Having created the water balance, you need to quantify and measure each element. Put all major water uses and effluent (liquid waste) sources in order and, starting with the largest, work out quantity and frequency of use.
There are various ways of measuring water use:
- water meters
- flow meters
- calculations from manufacturers' brochures or handbooks
- estimates based on your knowledge of the process
- timing how long it takes to fill a container of a known volume
To measure effluent, you can use similar methods, although in some cases - eg washrooms or rinse processes - effluent flow may often be the same as water use. If waste is collected by an outside contractor, they should be able to provide data.
You should allow for partial filling or overflows when assessing both water use and effluent disposal.
Recording the information
It's very important to keep accurate records on a water use chart or on a worksheet spreadsheet.
Recording quantities and costs data on a worksheet will help you to identify where you can save water and cut costs - see how to use your water monitoring information to save money.
Finishing the water balance
With all the information you now have you can complete your water balance. You may find it easier to split up the block diagram into different processes. The water balance should show:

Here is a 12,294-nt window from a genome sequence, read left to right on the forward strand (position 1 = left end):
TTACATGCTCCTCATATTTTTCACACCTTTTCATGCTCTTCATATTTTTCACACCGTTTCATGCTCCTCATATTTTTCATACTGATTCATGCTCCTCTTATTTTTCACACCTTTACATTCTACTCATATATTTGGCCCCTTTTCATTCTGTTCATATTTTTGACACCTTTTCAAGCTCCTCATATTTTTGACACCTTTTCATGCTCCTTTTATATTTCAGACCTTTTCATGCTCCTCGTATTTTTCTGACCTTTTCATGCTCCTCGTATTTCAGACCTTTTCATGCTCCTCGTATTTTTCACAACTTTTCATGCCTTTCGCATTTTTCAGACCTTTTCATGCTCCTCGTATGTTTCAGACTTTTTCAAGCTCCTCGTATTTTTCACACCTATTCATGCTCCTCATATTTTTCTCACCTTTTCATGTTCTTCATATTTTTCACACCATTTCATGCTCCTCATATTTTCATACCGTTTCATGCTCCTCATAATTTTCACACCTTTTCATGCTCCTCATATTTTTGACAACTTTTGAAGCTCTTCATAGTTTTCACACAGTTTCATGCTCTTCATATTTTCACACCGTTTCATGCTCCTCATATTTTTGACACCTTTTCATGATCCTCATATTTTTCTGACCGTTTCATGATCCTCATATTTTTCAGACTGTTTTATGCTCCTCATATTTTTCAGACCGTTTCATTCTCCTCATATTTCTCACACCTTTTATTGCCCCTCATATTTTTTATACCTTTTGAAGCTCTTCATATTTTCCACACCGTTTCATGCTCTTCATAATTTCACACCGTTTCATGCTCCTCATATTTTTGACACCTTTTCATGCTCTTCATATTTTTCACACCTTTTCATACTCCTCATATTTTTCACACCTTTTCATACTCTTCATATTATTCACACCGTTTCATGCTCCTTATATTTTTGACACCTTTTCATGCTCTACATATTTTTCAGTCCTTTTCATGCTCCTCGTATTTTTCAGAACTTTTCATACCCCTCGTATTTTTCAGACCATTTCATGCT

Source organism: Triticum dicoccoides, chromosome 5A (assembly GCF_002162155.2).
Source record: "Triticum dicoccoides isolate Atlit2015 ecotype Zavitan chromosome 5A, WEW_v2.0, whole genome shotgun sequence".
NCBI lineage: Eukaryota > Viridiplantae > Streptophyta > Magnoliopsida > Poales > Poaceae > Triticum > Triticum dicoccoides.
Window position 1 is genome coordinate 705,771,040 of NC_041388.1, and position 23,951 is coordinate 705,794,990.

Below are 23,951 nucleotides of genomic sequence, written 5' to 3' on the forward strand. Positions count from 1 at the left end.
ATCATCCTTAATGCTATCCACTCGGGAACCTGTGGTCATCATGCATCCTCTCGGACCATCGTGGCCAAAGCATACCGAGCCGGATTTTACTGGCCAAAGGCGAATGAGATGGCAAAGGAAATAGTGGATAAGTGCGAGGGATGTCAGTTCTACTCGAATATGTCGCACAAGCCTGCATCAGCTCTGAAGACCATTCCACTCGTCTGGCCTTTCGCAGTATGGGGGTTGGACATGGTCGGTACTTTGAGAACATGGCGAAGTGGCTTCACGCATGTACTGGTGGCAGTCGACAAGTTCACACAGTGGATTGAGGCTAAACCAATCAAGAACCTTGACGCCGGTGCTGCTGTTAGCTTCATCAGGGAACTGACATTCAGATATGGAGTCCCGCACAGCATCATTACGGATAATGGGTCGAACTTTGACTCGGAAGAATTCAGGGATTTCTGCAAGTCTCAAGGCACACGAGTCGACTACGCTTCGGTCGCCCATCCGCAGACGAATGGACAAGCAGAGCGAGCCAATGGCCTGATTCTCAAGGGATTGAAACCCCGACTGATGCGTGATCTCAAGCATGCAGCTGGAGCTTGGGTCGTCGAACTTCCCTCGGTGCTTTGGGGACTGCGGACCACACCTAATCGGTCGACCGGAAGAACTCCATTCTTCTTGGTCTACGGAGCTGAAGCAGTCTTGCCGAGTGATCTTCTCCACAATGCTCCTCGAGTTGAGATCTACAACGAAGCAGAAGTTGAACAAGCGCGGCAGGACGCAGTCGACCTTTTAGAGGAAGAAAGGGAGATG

- all known inflow points
- all known outflow points - whether as wastewater, liquid waste, product or evaporation
- amounts of these flows
In theory, the amount going in should be the same as that leaving, although this is rarely the case. You should, however, aim for an initial accuracy of plus or minus 10 per cent of the total water quantity you can account for.
It's also important to look for inconsistencies because these may indicate leaks, unauthorised, excessive or unnecessary uses or simply something that you have counted twice or missed altogether. Make sure meters are checked regularly and properly maintained, and that staff know how to use them.